It seems rather fitting that today, the 9th day of the 9th month, also finds us with 9 general non-fiction books to consider!
I’m really enjoying the diversity that is appearing in our non-fiction reading this year. During August we canvassed observational essays, environmental issues, parenting, true crime, politics, immigration and con artists.
New York is a slim volume of pieces, some trite, some whimsical, some sad, all the same length, around two and a half pages, maybe a thousand words, that feel like newspaper columns, casual, personal and beautifully crafted.
Cunningham has included line drawings of trees and some of their inhabitants throughout the chapters. Each essay is also littered with family stories and personal memories. Her reflections on grief and loss were particularly moving. However, it’s her love of trees and the knowledge she has gained about them over the years that is the centre piece of this work.
At the end of the book, Ms Cuskelly writes: ‘On my drive back to Melbourne, I feel I have caught a glimpse of what lies beyond this tale of murder, grief, cruelty, obstinacy and hard-headedness.’
We have the events, some (limited) sense of the impact of these murders on the community, and Jamieson’s self-pity. A glimpse perhaps, but no answers.
Over two hundred years of European settlement in Australia: an island continent colonised as a penal settlement. And in the Griffith Review 65, we have a collection of pieces: poems, stories, and photographs about crime, justice and punishment (for, surely, justice and punishment are not always the same).
This latest quarterly edition: 65 Crimes and Punishments (Text Publishing 2019), edited by Ashley Hay, explores our endless fascination with crime stories, both true crime and fiction, and navigates the ideas of retribution, punishment, incarceration, justice, victims, perpetrators, witnesses and advocates.
This was the perfect book for me. It’s highly entertaining, often funny, definitely reassuring and hugely vindicating – and yes, it deserves all those adverbs! Structured in small chapters, like blog posts, it’s also ideal for a life with constant distractions and interruptions. I would happily recommend it even if you have older kids, or you’ve never had kids but would like to understand – and then sympathise.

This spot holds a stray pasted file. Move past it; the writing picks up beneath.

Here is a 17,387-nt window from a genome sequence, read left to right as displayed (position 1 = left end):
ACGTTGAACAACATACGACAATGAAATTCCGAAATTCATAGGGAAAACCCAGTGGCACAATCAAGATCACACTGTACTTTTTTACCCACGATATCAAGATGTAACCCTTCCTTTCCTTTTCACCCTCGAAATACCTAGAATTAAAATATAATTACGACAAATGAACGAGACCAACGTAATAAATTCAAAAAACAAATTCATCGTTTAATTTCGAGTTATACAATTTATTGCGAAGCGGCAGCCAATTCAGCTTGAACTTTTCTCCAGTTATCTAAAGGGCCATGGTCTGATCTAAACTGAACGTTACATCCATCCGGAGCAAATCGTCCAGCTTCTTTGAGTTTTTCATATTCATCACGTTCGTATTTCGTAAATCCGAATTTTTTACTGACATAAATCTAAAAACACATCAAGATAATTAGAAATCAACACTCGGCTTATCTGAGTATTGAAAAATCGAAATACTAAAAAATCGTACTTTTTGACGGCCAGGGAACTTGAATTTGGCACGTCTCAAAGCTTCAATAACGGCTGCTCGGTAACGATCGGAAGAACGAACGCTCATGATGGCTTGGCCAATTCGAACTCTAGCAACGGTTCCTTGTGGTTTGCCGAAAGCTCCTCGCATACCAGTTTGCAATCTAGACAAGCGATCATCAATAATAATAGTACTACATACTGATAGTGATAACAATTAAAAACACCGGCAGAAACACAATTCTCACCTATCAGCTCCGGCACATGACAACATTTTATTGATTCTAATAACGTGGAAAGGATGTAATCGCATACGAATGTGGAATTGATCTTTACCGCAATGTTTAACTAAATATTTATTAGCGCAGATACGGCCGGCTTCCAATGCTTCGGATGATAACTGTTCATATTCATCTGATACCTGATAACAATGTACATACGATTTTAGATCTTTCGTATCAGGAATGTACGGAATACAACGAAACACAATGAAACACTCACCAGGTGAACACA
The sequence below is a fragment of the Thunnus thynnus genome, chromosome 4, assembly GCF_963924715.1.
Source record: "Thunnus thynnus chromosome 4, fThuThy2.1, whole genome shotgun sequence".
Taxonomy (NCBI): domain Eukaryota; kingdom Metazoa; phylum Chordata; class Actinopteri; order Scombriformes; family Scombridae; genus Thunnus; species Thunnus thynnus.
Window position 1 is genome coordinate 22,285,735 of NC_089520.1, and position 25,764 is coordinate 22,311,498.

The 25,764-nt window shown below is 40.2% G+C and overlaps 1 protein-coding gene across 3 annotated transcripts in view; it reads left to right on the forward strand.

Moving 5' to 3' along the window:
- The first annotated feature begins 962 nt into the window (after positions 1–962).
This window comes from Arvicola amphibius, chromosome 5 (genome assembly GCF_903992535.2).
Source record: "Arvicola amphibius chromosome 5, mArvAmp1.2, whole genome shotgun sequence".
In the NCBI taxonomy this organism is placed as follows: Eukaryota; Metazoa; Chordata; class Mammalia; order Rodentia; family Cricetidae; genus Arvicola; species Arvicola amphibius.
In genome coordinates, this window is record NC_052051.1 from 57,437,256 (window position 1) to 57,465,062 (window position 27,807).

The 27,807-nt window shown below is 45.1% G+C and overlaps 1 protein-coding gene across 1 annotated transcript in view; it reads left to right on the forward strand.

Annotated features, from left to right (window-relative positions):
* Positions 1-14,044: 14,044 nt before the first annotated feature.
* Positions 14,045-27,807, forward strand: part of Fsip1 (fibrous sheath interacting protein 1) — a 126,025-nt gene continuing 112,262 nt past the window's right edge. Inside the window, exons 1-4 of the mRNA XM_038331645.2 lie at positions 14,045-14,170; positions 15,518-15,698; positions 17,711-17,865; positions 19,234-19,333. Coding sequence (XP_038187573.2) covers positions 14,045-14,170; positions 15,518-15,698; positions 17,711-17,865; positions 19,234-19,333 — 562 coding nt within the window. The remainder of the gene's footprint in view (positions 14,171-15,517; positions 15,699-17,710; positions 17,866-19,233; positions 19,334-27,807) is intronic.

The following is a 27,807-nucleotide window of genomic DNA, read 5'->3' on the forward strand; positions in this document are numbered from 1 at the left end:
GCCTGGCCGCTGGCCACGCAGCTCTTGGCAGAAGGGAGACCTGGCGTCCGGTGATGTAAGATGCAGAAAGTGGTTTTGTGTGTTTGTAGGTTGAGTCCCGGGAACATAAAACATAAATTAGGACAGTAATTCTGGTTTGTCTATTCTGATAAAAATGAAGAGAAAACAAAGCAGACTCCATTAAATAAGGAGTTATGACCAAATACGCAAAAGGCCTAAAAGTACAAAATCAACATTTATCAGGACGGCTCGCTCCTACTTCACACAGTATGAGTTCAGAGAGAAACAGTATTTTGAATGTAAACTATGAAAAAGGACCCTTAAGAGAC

It has taken over forty years for the truth to trickle out, through vendettas, scribbled notes in archives, interviews, and re-evaluations. The story isn’t over yet: Jenny Hocking… is still pursuing ‘The Palace Letters’ between the Queen and her secretaries and Australia’s then-Governor General Sir John Kerr, which have been designated ‘personal and private’ by Buckingham Palace, and thus out of the reach of Australians.
The Happiness Glass (Spinifex Press 2018) by Carol Lefevre is a slim compendium volume of fiction, non-fiction essays and memoir exploring the ideas of homesickness, infertility, adoption, parenting and familial estrangement.
Waves by Donna Rawlins and illustrated by Heather Potter and Mark Jackson is a powerful picture book that seeks to educate its readers of the many world explorers, merchants, convicts, migrants and refugees that have travelled to Australia
Fake is not just an account of Wood’s unwitting involvement in a sham relationship, it’s a riveting exposé of con men across the world who use their narcissistic powers to take advantage of others for their own end.
She looks at the psychology of such fraudsters and fantasists to try to explain why they behave in such abhorrent ways and speaks to other women who have been similarly fooled
About Bronwyn: I have been a book blogger at Brona’s Books since 2009 and a bookseller (specialising in children’s literature) in Sydney since 2008. Prior to this I was as an Early Childhood teacher for 18 years in country NSW.
I joined the AWW team in 2015 as the History, Memoir, Biography editor. In 2017 I moved to the General Non-fiction page and in 2018 I picked up the role of editor of Poetry. You can also find me at The Classics Club as one of the new Gen 2 moderators.
I taught myself to read when I was four by memorising my Dr Seuss books. I haven’t stopped reading since.
You can find me on Twitter @bronasbooks and Litsy @Brona.
Eeeek, I thought we were supposed to log true crime reviews under Crime fiction (mystery, detective, thriller, suspense, true crime).
Should we be logging it under Non Fiction – Other instead?
True crime and it’s variants is one of those tricky ones that often ends up in both areas. You should keep on as you were Tracey 🙂
Okay great, thanks Brona, will do 🙂
Haha, how neat, Brona. And what an interesting bunch of books. I’d like to read a few of them, particularly the Brett and Lefevre.
Fake also sounds interesting. I think I heard an interview about that one recently.